Etymology
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first (adj., adv.)

Old English fyrst "foremost, going before all others; chief, principal," also (though rarely) as an adverb, "at first, originally," superlative of fore; from Proto-Germanic *furista- "foremost" (source also of Old Saxon fuirst "first," Old High German furist, Old Norse fyrstr, Danish første, Old Frisian ferist, Middle Dutch vorste "prince," Dutch vorst "first," German Fürst "prince"), from PIE *pre-isto-, superlative of *pre-, from root *per- (1) "forward," hence "in front of, before, first, chief."

The usual Old English superlative word was not fyrst, but forma, which shows more clearly the connection to fore. Forma became Middle English firme "first, earliest," but this has not survived.

First aid is that given at the scene, pending the arrival of a doctor. First lady as an informal title for the wife of a U.S. president was in use by 1908, short for First lady of the land (by 1863 with reference to the president's wife); the earlier title was simply Lady (1841). First name is attested from mid-13c. First base "a start" in any sense (1938) is a figurative use from baseball.

First fruits is from late 14c. as "earliest productions of the soil;" 1590s as "first results" of any activity or endeavor. First love is from 1741 as "one's first experience of romantic love;" 1971 as "one's favorite occupation or pastime." First floor is from 1660s as "story built on or just above the ground" (now U.S.); 1865 as "story built next above the ground."

first (n.)

1560s, "that which is first," from first (adj.). Meaning "first day of the month" is by 1590s. In music, "instrument or voice that takes the highest or chief part of its class," 1774. From 1909 as the name of the lowest gear in an engine. In British schools colloquial use, "highest rank in an examination," 1850.

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Definitions of first
1
first (n.)
the first or highest in an ordering or series;
He wanted to be the first
Synonyms: number one
first (n.)
the first element in a countable series;
the first of the month
Synonyms: number one / number "
first (n.)
the time at which something is supposed to begin;
Synonyms: beginning / commencement / outset / get-go / start / kickoff / starting time / showtime / offset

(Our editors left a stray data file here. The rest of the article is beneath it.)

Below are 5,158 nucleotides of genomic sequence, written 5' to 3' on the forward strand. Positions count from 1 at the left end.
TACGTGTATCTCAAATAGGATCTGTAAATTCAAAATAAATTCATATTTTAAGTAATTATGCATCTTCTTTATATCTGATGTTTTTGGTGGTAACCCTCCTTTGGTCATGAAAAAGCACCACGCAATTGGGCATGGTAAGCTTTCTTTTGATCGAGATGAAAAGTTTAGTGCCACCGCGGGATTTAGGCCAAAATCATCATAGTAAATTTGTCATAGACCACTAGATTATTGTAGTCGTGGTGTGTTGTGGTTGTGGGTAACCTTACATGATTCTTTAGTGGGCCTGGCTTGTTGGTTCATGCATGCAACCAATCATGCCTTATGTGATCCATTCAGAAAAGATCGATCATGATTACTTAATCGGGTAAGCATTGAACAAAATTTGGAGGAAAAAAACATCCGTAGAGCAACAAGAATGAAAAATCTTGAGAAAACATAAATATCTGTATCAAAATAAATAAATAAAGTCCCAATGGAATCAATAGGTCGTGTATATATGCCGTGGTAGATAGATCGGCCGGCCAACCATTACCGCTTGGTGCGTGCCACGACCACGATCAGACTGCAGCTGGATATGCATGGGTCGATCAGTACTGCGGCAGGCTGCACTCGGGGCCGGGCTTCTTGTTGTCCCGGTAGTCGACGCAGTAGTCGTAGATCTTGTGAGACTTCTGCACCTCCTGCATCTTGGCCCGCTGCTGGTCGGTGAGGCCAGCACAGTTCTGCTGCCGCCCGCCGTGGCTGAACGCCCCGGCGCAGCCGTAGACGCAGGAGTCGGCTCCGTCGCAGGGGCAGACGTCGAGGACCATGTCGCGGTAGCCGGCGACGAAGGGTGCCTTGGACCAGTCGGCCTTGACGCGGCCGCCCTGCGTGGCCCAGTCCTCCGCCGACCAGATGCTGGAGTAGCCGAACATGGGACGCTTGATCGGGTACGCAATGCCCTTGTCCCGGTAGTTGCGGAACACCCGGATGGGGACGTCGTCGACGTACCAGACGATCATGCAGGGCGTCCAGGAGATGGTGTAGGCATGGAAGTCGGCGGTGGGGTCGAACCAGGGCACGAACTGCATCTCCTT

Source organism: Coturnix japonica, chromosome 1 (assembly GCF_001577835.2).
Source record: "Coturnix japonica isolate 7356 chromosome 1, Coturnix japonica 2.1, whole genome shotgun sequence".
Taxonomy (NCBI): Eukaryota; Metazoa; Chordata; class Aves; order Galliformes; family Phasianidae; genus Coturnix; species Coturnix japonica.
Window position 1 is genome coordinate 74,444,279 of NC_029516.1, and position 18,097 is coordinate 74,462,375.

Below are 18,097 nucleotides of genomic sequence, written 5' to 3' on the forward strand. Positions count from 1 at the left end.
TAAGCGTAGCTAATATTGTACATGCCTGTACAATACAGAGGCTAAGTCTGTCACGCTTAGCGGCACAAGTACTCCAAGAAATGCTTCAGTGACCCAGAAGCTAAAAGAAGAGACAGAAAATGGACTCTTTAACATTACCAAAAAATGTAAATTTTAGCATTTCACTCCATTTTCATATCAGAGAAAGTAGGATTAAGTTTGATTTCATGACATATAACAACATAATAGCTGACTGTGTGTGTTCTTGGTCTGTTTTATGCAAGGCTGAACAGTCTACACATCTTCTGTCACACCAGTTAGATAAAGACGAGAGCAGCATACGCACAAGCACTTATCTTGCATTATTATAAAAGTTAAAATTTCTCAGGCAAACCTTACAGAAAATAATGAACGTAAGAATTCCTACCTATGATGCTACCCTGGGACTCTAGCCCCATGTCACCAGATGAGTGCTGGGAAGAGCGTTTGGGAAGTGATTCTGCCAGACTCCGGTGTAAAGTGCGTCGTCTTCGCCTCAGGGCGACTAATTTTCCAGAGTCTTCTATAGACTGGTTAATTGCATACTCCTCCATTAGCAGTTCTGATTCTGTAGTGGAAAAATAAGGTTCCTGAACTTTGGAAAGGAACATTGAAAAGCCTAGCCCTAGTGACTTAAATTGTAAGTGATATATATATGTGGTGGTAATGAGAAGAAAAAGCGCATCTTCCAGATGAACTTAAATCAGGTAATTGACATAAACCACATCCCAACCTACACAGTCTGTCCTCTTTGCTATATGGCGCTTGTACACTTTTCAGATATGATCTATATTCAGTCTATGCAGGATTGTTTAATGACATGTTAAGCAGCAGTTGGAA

first (n.)
the fielding position of the player on a baseball team who is stationed at first of the bases in the infield (counting counterclockwise from home plate);
Synonyms: first base
first (n.)
an honours degree of the highest class;
Synonyms: first-class honours degree
first (n.)
the lowest forward gear ratio in the gear box of a motor vehicle; used to start a car moving;
Synonyms: first gear / low gear / low
2
first (adj.)
serving to begin;
the first verse
Synonyms: beginning
first (adj.)
preceding all others in time or space or degree;
the first day of spring
the first meetings of the new party
the first time
the first house on the right
his first political race
her first baby
the first phase of his training
first (adj.)
indicating the beginning unit in a series;
Synonyms: st
first (adj.)
serving to set in motion;
his first (or maiden) speech in Congress
first (adj.)
ranking above all others;
was first in her class
Synonyms: foremost / world-class
first (adj.)
highest in pitch or chief among parts or voices or instruments or orchestra sections;
played first horn
the first violin section
first soprano
3
first (adv.)
before anything else;
first we must consider the garter snake
Synonyms: firstly / foremost / first of all / first off
first (adv.)
the initial time;
when Felix first saw a garter snake
first (adv.)
before another in time, space, or importance;
I was here first
let's do this job first
first (adv.)
prominently forward;
Synonyms: foremost
From wordnet.princeton.edu